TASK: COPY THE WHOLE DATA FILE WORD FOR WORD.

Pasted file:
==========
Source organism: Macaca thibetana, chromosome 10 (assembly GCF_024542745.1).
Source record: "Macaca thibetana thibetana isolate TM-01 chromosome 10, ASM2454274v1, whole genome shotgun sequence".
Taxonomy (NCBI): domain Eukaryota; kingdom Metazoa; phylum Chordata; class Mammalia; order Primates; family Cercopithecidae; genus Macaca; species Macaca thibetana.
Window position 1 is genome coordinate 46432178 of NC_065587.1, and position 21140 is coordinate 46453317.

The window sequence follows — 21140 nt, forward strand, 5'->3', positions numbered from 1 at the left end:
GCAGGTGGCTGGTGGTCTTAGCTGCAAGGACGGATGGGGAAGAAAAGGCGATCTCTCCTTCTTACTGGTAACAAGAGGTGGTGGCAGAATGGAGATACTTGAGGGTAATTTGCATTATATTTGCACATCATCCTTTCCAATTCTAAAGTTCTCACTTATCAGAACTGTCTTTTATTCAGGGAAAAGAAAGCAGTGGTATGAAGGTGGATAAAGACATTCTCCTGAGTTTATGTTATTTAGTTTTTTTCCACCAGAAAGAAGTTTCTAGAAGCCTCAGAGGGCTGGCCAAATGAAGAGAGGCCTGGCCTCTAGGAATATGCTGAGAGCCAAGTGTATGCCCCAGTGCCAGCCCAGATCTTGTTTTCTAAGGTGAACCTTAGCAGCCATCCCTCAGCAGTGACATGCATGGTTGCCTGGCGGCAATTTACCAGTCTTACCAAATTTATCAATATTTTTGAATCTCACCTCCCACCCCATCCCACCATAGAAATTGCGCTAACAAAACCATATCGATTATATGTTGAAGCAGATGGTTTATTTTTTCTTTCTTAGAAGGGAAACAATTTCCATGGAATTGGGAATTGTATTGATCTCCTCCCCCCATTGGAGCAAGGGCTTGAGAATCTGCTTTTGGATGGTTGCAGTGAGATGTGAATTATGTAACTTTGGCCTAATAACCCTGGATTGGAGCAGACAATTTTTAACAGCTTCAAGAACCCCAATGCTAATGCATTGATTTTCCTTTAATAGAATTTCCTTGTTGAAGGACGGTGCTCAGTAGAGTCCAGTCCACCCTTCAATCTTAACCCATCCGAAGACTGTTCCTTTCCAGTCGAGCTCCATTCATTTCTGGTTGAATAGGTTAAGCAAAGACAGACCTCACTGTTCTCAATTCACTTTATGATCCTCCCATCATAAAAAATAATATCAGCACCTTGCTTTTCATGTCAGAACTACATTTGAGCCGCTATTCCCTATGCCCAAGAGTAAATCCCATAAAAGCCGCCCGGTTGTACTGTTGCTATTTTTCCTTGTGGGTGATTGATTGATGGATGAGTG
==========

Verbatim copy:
Source organism: Macaca thibetana, chromosome 10 (assembly GCF_024542745.1).
Source record: "Macaca thibetana thibetana isolate TM-01 chromosome 10, ASM2454274v1, whole genome shotgun sequence".
Taxonomy (NCBI): domain Eukaryota; kingdom Metazoa; phylum Chordata; class Mammalia; order Primates; family Cercopithecidae; genus Macaca; species Macaca thibetana.
Window position 1 is genome coordinate 46432178 of NC_065587.1, and position 21140 is coordinate 46453317.

The window sequence follows — 21140 nt, forward strand, 5'->3', positions numbered from 1 at the left end:
GCAGGTGGCTGGTGGTCTTAGCTGCAAGGACGGATGGGGAAGAAAAGGCGATCTCTCCTTCTTACTGGTAACAAGAGGTGGTGGCAGAATGGAGATACTTGAGGGTAATTTGCATTATATTTGCACATCATCCTTTCCAATTCTAAAGTTCTCACTTATCAGAACTGTCTTTTATTCAGGGAAAAGAAAGCAGTGGTATGAAGGTGGATAAAGACATTCTCCTGAGTTTATGTTATTTAGTTTTTTTCCACCAGAAAGAAGTTTCTAGAAGCCTCAGAGGGCTGGCCAAATGAAGAGAGGCCTGGCCTCTAGGAATATGCTGAGAGCCAAGTGTATGCCCCAGTGCCAGCCCAGATCTTGTTTTCTAAGGTGAACCTTAGCAGCCATCCCTCAGCAGTGACATGCATGGTTGCCTGGCGGCAATTTACCAGTCTTACCAAATTTATCAATATTTTTGAATCTCACCTCCCACCCCATCCCACCATAGAAATTGCGCTAACAAAACCATATCGATTATATGTTGAAGCAGATGGTTTATTTTTTCTTTCTTAGAAGGGAAACAATTTCCATGGAATTGGGAATTGTATTGATCTCCTCCCCCCATTGGAGCAAGGGCTTGAGAATCTGCTTTTGGATGGTTGCAGTGAGATGTGAATTATGTAACTTTGGCCTAATAACCCTGGATTGGAGCAGACAATTTTTAACAGCTTCAAGAACCCCAATGCTAATGCATTGATTTTCCTTTAATAGAATTTCCTTGTTGAAGGACGGTGCTCAGTAGAGTCCAGTCCACCCTTCAATCTTAACCCATCCGAAGACTGTTCCTTTCCAGTCGAGCTCCATTCATTTCTGGTTGAATAGGTTAAGCAAAGACAGACCTCACTGTTCTCAATTCACTTTATGATCCTCCCATCATAAAAAATAATATCAGCACCTTGCTTTTCATGTCAGAACTACATTTGAGCCGCTATTCCCTATGCCCAAGAGTAAATCCCATAAAAGCCGCCCGGTTGTACTGTTGCTATTTTTCCTTGTGGGTGATTGATTGATGGATGAGTG